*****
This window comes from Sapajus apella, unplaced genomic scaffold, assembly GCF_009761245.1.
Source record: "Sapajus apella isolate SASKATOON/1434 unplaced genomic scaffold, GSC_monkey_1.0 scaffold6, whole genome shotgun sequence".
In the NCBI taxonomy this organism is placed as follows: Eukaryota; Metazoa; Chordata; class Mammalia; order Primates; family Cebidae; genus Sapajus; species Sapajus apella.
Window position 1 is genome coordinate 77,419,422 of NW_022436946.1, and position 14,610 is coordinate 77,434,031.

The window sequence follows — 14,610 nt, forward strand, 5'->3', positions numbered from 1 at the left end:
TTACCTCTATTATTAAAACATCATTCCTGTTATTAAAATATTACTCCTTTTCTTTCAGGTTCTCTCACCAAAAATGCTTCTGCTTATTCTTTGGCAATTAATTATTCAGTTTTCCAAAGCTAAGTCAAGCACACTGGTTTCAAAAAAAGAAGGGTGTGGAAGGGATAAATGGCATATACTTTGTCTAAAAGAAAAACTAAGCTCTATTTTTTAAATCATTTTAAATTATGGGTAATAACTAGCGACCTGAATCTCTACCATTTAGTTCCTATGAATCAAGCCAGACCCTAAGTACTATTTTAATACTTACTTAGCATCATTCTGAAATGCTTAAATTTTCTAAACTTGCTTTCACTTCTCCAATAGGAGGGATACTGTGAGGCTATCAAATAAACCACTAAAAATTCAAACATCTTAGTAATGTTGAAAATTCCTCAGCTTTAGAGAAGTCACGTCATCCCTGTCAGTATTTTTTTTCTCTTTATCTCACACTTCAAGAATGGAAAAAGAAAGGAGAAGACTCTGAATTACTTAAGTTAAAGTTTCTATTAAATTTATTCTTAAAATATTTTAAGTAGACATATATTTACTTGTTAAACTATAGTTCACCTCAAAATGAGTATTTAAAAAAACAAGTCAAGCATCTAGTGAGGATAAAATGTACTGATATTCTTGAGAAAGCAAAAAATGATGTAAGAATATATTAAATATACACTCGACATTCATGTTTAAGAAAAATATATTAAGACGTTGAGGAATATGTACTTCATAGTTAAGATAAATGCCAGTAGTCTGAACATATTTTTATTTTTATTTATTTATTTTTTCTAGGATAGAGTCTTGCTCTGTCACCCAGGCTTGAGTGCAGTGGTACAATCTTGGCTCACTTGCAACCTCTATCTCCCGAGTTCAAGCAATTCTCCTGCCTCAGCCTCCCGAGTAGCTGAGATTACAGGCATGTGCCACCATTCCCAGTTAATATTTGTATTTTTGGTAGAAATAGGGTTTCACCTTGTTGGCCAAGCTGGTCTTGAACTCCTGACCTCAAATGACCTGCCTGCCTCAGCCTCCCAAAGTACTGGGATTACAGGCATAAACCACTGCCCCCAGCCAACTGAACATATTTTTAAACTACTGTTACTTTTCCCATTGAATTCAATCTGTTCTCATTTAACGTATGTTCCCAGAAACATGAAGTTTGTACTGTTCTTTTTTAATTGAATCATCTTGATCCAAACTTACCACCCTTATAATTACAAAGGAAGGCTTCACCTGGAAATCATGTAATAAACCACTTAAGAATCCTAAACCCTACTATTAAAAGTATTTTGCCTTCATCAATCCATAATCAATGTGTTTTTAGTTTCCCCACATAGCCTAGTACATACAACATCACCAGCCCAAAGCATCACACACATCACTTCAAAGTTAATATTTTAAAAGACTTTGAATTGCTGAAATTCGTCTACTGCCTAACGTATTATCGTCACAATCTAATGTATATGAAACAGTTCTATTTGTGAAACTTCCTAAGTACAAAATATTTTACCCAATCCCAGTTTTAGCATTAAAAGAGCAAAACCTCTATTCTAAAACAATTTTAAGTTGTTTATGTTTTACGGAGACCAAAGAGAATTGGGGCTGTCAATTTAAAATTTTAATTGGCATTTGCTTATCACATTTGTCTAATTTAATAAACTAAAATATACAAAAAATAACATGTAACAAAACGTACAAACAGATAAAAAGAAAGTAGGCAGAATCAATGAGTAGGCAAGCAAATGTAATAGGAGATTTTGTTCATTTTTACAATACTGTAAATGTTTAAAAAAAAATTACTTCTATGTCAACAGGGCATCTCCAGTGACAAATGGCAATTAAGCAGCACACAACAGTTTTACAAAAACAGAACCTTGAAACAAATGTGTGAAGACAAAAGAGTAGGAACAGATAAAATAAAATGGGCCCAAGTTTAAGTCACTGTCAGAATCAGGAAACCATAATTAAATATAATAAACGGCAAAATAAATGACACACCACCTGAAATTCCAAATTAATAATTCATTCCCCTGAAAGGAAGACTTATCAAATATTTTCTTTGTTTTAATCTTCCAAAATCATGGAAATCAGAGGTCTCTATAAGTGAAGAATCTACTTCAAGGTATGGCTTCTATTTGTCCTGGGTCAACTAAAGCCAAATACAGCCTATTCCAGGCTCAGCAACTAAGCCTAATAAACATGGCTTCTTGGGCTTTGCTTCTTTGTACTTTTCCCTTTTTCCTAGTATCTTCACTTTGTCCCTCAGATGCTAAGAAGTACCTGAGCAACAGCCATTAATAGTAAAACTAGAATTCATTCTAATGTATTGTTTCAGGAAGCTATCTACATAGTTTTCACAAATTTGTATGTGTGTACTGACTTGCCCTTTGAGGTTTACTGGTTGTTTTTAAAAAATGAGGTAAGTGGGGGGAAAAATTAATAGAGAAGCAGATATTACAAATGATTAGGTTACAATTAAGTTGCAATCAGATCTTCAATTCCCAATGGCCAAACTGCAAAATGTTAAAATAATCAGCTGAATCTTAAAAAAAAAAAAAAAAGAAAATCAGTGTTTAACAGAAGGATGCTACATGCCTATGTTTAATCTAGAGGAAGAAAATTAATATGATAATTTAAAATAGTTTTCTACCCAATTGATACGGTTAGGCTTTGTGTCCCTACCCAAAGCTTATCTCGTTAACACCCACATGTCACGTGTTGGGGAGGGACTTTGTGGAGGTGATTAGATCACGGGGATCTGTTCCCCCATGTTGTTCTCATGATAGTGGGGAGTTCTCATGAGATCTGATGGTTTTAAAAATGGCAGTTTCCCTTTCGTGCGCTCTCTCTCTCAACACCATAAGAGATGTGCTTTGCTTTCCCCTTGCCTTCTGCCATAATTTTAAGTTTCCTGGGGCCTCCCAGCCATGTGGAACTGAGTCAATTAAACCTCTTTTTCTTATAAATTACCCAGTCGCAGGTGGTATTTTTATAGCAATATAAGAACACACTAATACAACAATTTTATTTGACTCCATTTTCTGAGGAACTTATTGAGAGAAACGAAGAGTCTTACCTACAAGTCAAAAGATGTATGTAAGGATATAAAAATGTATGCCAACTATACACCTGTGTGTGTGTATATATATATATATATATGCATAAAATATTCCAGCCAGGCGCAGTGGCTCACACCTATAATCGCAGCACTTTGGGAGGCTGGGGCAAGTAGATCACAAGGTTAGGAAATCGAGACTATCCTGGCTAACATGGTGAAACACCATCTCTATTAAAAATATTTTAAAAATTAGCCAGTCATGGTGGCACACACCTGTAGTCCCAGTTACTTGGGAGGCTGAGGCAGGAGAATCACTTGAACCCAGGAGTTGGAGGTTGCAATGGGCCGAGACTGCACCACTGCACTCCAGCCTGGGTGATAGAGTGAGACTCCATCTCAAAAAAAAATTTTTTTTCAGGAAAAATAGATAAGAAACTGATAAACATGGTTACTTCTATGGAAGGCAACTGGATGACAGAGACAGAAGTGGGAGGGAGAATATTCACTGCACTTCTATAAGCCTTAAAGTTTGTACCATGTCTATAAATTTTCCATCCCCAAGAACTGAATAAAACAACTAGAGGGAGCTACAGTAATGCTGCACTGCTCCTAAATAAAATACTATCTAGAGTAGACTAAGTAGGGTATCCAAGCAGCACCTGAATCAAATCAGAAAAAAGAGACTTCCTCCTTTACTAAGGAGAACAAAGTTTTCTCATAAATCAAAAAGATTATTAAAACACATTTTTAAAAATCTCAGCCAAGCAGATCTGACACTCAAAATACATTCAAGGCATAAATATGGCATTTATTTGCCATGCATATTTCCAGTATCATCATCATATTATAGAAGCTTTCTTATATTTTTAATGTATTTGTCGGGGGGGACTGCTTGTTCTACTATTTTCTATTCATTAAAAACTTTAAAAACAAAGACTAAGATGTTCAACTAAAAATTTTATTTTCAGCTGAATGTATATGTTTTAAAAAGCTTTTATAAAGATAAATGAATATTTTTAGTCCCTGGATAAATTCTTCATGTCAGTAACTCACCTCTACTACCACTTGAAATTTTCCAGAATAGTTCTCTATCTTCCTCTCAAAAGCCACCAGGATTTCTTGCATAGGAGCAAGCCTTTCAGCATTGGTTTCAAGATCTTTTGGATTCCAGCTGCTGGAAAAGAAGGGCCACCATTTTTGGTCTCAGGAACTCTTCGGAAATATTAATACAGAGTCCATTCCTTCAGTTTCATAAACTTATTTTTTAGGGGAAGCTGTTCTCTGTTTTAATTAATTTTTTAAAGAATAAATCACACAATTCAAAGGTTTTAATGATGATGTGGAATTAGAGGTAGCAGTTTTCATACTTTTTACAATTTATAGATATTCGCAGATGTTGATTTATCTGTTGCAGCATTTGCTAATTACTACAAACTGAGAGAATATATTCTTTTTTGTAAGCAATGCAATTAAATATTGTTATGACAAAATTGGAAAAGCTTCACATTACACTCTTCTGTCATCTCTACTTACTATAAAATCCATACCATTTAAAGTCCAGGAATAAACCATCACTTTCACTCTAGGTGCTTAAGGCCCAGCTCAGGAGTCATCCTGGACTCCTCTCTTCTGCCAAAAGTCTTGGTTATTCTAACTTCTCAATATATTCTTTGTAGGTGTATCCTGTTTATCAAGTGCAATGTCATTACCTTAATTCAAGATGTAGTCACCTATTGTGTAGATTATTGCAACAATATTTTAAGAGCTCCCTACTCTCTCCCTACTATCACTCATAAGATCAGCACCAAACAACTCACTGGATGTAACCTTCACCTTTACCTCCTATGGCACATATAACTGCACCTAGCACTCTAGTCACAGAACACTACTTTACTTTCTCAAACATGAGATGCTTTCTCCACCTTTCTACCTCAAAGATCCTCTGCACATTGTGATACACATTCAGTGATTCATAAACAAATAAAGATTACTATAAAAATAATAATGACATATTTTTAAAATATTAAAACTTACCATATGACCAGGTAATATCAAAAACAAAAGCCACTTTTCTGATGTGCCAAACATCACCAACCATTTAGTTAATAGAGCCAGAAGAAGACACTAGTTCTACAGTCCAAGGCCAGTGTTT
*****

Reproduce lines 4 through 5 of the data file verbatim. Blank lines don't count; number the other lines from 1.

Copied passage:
Window position 1 is genome coordinate 77,419,422 of NW_022436946.1, and position 14,610 is coordinate 77,434,031.

The window sequence follows — 14,610 nt, forward strand, 5'->3', positions numbered from 1 at the left end: